Taptic and haptic solutions are more evident on the new devices. For instance, if you go into the native timer application and flick on the minutes selector making it scroll, the scroll is apparent as haptic clicks. Also, across the device, when apps or other functions are turned on or off the Taptic engine now gives tactile indications. For the future it would be helpful if on and off setting could be indicated in different ways. It’s also worth noting that some of this Taptic functionality does not present itself when Voiceover, Apple’s proprietary screen reader across all products, is activated. There is no doubt that more could be made of this in the future by Apple themselves and the company very much hopes that third party app developers will explore Taptic/haptic options too.

So much for what was expected. And, by the way, if you want to know about the improved camera functionality – the 7 Plus has two cameras, for instance, then I suggest you check out Apple’s website for the whole nine yards.

In the meantime, back to the onboard audio which, I was chuffed to discover, delivers a couple of unexpected benefits to disabled users.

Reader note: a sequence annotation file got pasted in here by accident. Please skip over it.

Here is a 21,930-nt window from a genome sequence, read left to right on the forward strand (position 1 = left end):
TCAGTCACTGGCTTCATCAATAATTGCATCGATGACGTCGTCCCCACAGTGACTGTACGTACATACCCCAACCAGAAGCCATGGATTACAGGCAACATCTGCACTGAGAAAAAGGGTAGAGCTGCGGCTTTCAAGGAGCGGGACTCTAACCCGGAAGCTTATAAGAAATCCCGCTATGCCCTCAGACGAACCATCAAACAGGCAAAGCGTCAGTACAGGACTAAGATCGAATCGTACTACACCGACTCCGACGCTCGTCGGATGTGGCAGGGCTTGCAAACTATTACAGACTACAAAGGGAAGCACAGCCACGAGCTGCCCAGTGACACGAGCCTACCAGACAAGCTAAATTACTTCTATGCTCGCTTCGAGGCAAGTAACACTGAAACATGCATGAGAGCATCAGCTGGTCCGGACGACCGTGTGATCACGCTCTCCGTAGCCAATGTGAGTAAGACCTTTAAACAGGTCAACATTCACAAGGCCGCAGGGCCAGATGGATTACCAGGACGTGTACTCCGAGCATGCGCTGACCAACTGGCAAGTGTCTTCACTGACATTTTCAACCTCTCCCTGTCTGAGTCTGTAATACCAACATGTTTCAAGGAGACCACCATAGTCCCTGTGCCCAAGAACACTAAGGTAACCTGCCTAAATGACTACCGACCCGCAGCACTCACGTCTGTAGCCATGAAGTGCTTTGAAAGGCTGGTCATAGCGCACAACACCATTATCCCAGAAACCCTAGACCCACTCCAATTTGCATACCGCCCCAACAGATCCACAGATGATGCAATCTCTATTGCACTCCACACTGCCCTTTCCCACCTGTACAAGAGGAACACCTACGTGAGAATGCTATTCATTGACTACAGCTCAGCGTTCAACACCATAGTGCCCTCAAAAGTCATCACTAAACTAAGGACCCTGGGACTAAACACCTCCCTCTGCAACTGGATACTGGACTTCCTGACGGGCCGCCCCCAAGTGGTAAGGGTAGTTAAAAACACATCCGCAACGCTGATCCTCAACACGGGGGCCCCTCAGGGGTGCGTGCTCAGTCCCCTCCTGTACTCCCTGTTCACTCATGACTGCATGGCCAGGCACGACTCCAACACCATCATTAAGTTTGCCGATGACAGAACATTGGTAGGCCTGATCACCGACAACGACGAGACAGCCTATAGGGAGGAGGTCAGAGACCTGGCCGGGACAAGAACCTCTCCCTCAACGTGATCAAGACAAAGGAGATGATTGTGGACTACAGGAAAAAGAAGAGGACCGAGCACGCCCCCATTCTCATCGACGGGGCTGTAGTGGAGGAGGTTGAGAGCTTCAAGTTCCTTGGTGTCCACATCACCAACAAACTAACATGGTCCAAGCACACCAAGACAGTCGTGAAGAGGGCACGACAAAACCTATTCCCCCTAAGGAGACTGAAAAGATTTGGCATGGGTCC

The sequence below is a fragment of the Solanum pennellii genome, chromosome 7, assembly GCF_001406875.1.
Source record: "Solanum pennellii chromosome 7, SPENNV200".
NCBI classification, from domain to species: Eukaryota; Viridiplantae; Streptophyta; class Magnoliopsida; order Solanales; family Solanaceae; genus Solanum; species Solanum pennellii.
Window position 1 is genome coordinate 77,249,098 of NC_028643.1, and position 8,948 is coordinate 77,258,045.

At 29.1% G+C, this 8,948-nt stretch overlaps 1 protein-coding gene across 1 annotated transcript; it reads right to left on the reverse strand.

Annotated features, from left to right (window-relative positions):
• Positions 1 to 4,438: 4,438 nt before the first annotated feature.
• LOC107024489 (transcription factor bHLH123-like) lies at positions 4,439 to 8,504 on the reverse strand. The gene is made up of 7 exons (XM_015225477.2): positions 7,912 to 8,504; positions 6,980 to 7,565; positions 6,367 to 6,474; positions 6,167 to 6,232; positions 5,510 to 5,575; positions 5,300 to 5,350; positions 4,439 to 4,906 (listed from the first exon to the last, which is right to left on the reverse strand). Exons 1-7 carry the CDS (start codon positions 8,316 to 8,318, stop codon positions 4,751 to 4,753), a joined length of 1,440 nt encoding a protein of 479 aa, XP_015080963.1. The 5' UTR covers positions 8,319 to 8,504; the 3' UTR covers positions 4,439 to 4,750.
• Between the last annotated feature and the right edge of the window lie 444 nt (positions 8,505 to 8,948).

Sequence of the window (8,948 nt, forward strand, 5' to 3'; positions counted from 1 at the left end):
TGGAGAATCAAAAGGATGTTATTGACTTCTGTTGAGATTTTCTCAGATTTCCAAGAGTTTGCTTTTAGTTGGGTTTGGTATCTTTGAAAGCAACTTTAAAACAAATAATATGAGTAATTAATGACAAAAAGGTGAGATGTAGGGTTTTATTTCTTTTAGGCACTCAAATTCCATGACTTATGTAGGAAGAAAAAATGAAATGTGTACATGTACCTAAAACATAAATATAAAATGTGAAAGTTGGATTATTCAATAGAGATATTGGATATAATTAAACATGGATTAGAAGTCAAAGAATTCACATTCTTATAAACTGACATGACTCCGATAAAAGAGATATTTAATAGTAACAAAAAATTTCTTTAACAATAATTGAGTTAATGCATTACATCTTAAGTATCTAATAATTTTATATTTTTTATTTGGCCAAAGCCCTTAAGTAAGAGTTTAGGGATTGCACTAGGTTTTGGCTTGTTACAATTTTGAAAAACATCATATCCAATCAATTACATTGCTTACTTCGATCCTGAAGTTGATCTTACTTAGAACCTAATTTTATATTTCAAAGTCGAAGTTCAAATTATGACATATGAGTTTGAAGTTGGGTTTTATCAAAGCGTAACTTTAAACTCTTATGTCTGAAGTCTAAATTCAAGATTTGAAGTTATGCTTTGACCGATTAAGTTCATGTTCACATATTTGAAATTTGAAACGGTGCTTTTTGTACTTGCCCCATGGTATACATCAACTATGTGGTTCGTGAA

The 7 Plus, which I’m using because of its larger screen, now also offers stereo sound with speakers on the bottom edge of the handset and another set into the front just above the top of the screen. In addition, both of the new phones have been engineered to deliver fuller and richer audio output from their speakers.

Both of these developments mean a much more satisfying experience for users of the Voiceover screen reader. The speaker on the front of the 7 Plus in particular now directs the text to speech voice which reads you what’s on the screen directly at you. This is especially useful if you prefer, as many sight impaired people do, to use the screen reader at relatively low volume. It also makes things easier in environments where background noise levels are high.

But the final surprise, and the one that’s the real zinger for me comes once again from the Taptic engine. 3D touch allows you to push down onto or rather into the screen which can then detect the pressure you exert. In the home screen you can push down on one of the application icons and the Taptic engine indicates that something has happened. What’s appeared is a shortcut menu for that app giving you the top four options of things you might want to do in that app. This means you can get access to and begin using apps much more quickly and efficiently. And the really good news, this works for everyone in the same way, regardless of whether you’ve got Voiceover turned on or not. Of all the iPhone 7’s enhancements, this is my favourite, even more so as it came out of the blue.

Faster processing and more responsive screen and keyboard technology both make using the new iPhones a smoother experience, but for me the real joy as a disabled user has come from discovering benefits which, I suspect, Apple themselves had not necessarily recognised. And unlike the outcome of the Labour leadership election I have found that I’m surprised.